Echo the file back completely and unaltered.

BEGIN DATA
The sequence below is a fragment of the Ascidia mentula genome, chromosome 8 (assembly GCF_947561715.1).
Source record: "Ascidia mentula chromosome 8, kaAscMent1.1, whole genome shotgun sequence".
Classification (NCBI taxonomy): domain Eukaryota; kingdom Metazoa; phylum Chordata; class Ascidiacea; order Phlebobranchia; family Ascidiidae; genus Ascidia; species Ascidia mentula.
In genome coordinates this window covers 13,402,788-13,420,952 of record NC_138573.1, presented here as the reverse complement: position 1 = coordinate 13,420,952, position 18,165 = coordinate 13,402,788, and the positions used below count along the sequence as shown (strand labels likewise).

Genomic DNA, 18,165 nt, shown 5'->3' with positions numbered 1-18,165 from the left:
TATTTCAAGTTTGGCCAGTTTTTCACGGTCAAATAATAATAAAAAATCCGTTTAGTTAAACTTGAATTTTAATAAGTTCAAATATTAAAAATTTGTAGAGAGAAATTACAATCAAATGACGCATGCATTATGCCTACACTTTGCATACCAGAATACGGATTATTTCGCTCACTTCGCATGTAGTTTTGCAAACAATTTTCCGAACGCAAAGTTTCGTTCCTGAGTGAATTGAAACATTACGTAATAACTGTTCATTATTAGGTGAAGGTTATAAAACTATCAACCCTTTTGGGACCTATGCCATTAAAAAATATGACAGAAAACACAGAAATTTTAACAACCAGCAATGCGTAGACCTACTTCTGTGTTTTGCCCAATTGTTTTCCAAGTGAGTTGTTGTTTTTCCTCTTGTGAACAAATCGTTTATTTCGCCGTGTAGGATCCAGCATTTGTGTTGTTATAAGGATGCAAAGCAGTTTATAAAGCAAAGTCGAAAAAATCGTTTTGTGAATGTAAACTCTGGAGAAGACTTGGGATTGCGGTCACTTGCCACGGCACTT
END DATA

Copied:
The sequence below is a fragment of the Ascidia mentula genome, chromosome 8 (assembly GCF_947561715.1).
Source record: "Ascidia mentula chromosome 8, kaAscMent1.1, whole genome shotgun sequence".
Classification (NCBI taxonomy): domain Eukaryota; kingdom Metazoa; phylum Chordata; class Ascidiacea; order Phlebobranchia; family Ascidiidae; genus Ascidia; species Ascidia mentula.
In genome coordinates this window covers 13,402,788-13,420,952 of record NC_138573.1, presented here as the reverse complement: position 1 = coordinate 13,420,952, position 18,165 = coordinate 13,402,788, and the positions used below count along the sequence as shown (strand labels likewise).

Genomic DNA, 18,165 nt, shown 5'->3' with positions numbered 1-18,165 from the left:
TATTTCAAGTTTGGCCAGTTTTTCACGGTCAAATAATAATAAAAAATCCGTTTAGTTAAACTTGAATTTTAATAAGTTCAAATATTAAAAATTTGTAGAGAGAAATTACAATCAAATGACGCATGCATTATGCCTACACTTTGCATACCAGAATACGGATTATTTCGCTCACTTCGCATGTAGTTTTGCAAACAATTTTCCGAACGCAAAGTTTCGTTCCTGAGTGAATTGAAACATTACGTAATAACTGTTCATTATTAGGTGAAGGTTATAAAACTATCAACCCTTTTGGGACCTATGCCATTAAAAAATATGACAGAAAACACAGAAATTTTAACAACCAGCAATGCGTAGACCTACTTCTGTGTTTTGCCCAATTGTTTTCCAAGTGAGTTGTTGTTTTTCCTCTTGTGAACAAATCGTTTATTTCGCCGTGTAGGATCCAGCATTTGTGTTGTTATAAGGATGCAAAGCAGTTTATAAAGCAAAGTCGAAAAAATCGTTTTGTGAATGTAAACTCTGGAGAAGACTTGGGATTGCGGTCACTTGCCACGGCACTT